High school needs to be considered
By Angie Landsverk
As the Weyauwega-Fremont School District awaits bids for an HVAC project at Weyauwega Elementary School, the high school’s needs are next on its list.
Bids for an induction displacement system at Weyauwega Elementary School go out this month and are due the beginning of January, said District Administrator Scott Bleck.
“The goal is to have a project recognized by the end of January,” he said.
The HVAC update is then anticipated to take place next summer, Bleck said.
Debt free since 2010, the district plans to cover the cost of the project from within its fund balance, he said.
Board members favored an induction displacement system for the school instead of a variable air volume system.
The estimated energy savings are higher for the induction displacement system, and its costs to operate are lower.
The upcoming project at Weyauwega Elementary and the school board’s decision to next seek renderings and pre-referendum support for a potential project at the high school are the result of its recent facilities analysis.
The decisions related to the high school are to go before the board when it meets at 6:30 p.m. Monday, Dec. 21, in the middle school library.
During last week’s Committee of the Whole meeting, the board discussed recognizing a bid waiver request to allow for ATS&R to develop high school renderings and pre-referendum support for various areas in the school.
Those areas include science classroom and lab configurations for science, career technical education, family and consumer science and agriscience; auditorium remodeling or addition; common spaces for students; fitness/weight room configurations; storage areas; school entrance safety upgrades; and HVAC system replacement.
ATS&R is the Minneapolis-based firm the district hired in early 2014 to complete a long-range facility study for the district.
In the spring of that year, the firm analyzed all the facilities in the district and met with staff and students before it completed the assessment.
The assessment identified areas in each of the schools deemed to be below square footage standards and also identified priorities for each building.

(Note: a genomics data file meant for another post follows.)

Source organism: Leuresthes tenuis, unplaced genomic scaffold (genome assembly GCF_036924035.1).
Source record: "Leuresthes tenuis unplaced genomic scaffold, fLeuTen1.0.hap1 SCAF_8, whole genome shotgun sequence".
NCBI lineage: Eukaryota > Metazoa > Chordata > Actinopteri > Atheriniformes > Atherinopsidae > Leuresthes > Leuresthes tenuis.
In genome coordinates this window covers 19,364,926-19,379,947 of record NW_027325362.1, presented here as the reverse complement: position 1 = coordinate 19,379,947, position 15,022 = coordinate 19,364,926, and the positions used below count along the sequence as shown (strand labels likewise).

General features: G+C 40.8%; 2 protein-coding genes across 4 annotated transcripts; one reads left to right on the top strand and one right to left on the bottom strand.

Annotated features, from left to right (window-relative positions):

Those priorities included improving safety and entries, improving air quality and consistent temperatures and creating new spaces in schools.
A year ago, the district sought community input through a series of meetings.
Bleck said the planned project at Weyauwega Elementary and upcoming discussion related to the high school are both a direct result of the analysis and community engagement.
Earlier this year, the board narrowed its focus to HVAC improvements, beginning at Weyauwega Elementary and followed by the high school, he said.
“Knowing HVAC updates to the high school are needed, the board is now considering additional site improvements to the high school to be carried out at the same time as the HVAC to limit construction time and disruption,” Bleck said.
That is the action the board is to consider when it meets next week.
“The board is potentially looking at purchasing this service from ATS&R to develop conceptual high school renderings to address those targeted areas and possibly others as well,” Bleck said. “Then the board will interpret the conceptual renderings, ideas that are presented and within those will be a preliminary cost estimate.”
If appropriate, the board will then discuss seeking support for improvements at the high school, he said.
Board member question
Last month, board member Dan Kohl questioned whether the board could recognize ATS&R for the architectural services related to the high school renderings, as well as for pre-referendum support.
Bleck said the board is able to.
He explained to the board that in Wisconsin, school districts are only required to competitively bid two services.
Those services are employee health care benefits and energy efficiency improvement projects.
Bleck said all other bidding practices are a local decision by school boards.
The board has a purchasing/bidding policy to guide it, he said.
Bleck further said the process of identifying an architectural firm took place about two years ago, before the board hired ATS&R for the district’s facility analysis.
“As a result, the board has the ability to recommend ATS&R as the vendor of choice, if appropriate, by a majority of the board,” he said.
During the Dec. 21 board meeting, the board will consider a potential purchased services agreement with ATS&R to support renderings for the high school and pre-referendum support at a cost of $10,000, Bleck said.
After ATS&R completes the renderings, if the board believes a project at the high school is within the district’s means, it would then continue to pursue pre-referendum work to support a potential project there, he said.
“There is the potential for a November 2016 referendum question on the ballot,” Bleck said.
The results the district gets from its next phase of study will help the board make a decision, he said.
“The present HVAC at the high school is in need of significant upgrades due to failing infrastructure within the controls and mechanical panel,” Bleck said.
The high school was built in 1969, and upgrades to its HVAC components took place in the late 1980s, he said.
Additions at the school occurred in 1991 and 1996, with certain areas in those additions having air conditioning, Bleck said.
He said the school’s present configuration results in limitations for today’s instructional practices.
There is a need to improve and create updated learning areas for students and staff, he said.
“I encourage the community to understand and know the facts,” Bleck said. “If questions about a potential building project come up, contact our central office.”